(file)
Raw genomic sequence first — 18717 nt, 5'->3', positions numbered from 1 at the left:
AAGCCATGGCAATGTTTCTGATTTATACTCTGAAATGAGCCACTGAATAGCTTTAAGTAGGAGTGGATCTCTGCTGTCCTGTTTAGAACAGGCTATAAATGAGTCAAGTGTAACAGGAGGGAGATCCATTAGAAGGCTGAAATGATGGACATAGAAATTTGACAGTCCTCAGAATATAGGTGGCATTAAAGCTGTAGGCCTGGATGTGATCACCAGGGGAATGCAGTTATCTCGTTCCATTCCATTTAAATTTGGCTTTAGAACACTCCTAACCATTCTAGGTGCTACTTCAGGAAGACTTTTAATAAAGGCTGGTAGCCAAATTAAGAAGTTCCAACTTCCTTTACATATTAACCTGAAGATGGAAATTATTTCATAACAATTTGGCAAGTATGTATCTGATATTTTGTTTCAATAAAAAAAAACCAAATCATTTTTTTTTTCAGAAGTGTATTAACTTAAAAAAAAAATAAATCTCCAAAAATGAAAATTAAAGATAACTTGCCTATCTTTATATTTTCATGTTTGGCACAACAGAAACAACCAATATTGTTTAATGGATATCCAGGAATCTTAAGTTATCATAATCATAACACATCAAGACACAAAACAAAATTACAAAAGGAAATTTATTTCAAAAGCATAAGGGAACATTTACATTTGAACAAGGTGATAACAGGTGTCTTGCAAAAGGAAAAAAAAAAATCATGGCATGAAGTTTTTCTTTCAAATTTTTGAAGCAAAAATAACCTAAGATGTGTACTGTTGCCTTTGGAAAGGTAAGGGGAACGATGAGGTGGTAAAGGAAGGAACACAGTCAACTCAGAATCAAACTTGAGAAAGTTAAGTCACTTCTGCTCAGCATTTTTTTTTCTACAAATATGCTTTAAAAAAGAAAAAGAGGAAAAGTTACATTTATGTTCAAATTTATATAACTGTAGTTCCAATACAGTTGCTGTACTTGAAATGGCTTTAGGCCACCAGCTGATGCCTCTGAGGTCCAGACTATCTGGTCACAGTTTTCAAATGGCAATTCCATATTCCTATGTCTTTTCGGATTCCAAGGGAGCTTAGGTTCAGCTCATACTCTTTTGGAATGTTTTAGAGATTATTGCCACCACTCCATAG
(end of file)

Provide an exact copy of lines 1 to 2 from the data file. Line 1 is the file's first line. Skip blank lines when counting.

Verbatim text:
Raw genomic sequence first — 18717 nt, 5'->3', positions numbered from 1 at the left:
AAGCCATGGCAATGTTTCTGATTTATACTCTGAAATGAGCCACTGAATAGCTTTAAGTAGGAGTGGATCTCTGCTGTCCTGTTTAGAACAGGCTATAAATGAGTCAAGTGTAACAGGAGGGAGATCCATTAGAAGGCTGAAATGATGGACATAGAAATTTGACAGTCCTCAGAATATAGGTGGCATTAAAGCTGTAGGCCTGGATGTGATCACCAGGGGAATGCAGTTATCTCGTTCCATTCCATTTAAATTTGGCTTTAGAACACTCCTAACCATTCTAGGTGCTACTTCAGGAAGACTTTTAATAAAGGCTGGTAGCCAAATTAAGAAGTTCCAACTTCCTTTACATATTAACCTGAAGATGGAAATTATTTCATAACAATTTGGCAAGTATGTATCTGATATTTTGTTTCAATAAAAAAAAACCAAATCATTTTTTTTTTCAGAAGTGTATTAACTTAAAAAAAAAATAAATCTCCAAAAATGAAAATTAAAGATAACTTGCCTATCTTTATATTTTCATGTTTGGCACAACAGAAACAACCAATATTGTTTAATGGATATCCAGGAATCTTAAGTTATCATAATCATAACACATCAAGACACAAAACAAAATTACAAAAGGAAATTTATTTCAAAAGCATAAGGGAACATTTACATTTGAACAAGGTGATAACAGGTGTCTTGCAAAAGGAAAAAAAAAAATCATGGCATGAAGTTTTTCTTTCAAATTTTTGAAGCAAAAATAACCTAAGATGTGTACTGTTGCCTTTGGAAAGGTAAGGGGAACGATGAGGTGGTAAAGGAAGGAACACAGTCAACTCAGAATCAAACTTGAGAAAGTTAAGTCACTTCTGCTCAGCATTTTTTTTTCTACAAATATGCTTTAAAAAAGAAAAAGAGGAAAAGTTACATTTATGTTCAAATTTATATAACTGTAGTTCCAATACAGTTGCTGTACTTGAAATGGCTTTAGGCCACCAGCTGATGCCTCTGAGGTCCAGACTATCTGGTCACAGTTTTCAAATGGCAATTCCATATTCCTATGTCTTTTCGGATTCCAAGGGAGCTTAGGTTCAGCTCATACTCTTTTGGAATGTTTTAGAGATTATTGCCACCACTCCATAG